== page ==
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Marrying Into the Tribe


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Marrying Into the Tribe

Business

Category: Culture / Lifestyle

When worlds seem so alike, we unfairly presume shared characteristics that are  not really there. And that leaves us… not so much “foreign” … but a bit lonely.  Like we have been let down or betrayed, even though the slight is imagined.

I am raising my dual-nationality children here because my wife is Norwegian  and wanted to come back after years abroad. Norwegians, I notice, are much like  salmon. They want adventure but, when the time comes, they inevitably return to  their native waters to spawn.

My children attend the local barnehagen, or kindergarten, which is across  from my apartment. I work from home and sometimes I can see them in the windows  across the street and a floor below. It is very comforting. I know for a fact  that my five-year-old does, indeed, wash his hands properly, even when I’m not  standing behind him.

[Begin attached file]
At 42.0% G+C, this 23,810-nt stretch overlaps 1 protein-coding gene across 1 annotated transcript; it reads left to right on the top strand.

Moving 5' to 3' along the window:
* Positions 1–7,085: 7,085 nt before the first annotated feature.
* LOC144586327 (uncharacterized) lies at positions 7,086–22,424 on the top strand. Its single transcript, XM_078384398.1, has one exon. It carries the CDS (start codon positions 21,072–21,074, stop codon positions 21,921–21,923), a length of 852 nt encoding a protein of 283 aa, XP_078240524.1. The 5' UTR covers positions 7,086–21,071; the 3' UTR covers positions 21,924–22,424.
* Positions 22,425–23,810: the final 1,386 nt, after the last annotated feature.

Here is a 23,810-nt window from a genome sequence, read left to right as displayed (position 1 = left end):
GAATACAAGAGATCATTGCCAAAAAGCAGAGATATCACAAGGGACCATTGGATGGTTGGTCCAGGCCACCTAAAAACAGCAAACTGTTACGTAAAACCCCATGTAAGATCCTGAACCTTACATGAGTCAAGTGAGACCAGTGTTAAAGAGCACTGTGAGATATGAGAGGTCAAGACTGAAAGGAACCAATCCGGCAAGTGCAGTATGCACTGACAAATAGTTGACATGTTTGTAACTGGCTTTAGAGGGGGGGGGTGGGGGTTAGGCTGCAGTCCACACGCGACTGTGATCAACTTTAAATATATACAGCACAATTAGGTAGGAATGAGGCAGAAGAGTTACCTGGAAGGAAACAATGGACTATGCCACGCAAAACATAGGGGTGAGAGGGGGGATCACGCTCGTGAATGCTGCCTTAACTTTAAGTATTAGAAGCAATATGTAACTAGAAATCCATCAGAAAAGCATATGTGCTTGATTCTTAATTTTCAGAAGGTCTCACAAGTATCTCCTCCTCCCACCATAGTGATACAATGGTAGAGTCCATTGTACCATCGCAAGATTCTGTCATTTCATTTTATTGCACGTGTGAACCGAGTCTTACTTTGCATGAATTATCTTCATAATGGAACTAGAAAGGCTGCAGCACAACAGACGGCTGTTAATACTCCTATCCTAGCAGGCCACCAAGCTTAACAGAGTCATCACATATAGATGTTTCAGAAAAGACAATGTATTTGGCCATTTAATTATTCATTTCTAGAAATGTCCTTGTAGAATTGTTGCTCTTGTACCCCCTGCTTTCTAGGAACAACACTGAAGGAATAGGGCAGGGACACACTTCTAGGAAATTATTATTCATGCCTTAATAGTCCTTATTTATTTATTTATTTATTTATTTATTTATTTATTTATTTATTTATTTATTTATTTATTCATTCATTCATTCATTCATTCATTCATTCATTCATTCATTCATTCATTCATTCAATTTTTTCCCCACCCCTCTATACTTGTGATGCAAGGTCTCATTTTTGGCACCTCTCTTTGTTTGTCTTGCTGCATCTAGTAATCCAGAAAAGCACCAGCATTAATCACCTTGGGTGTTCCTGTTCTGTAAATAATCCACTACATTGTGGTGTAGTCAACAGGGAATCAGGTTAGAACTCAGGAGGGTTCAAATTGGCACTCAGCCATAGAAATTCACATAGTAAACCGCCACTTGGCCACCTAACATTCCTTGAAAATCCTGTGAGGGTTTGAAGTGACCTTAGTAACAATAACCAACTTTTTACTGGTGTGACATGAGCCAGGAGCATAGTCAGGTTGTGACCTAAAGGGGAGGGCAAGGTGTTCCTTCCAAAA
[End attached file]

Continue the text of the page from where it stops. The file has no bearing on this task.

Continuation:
Before coming here, I lived in Geneva for more than a decade. Geneva reminded  me of nothing. However well I came to know it – and I came to know it very well – it was, and remained, foreign. Switzerland never whispered a promise to adopt  me like Norway does. When I left, we exchanged paperwork, not goodbyes.

Source: The Financial Times

Published: September 22, 2019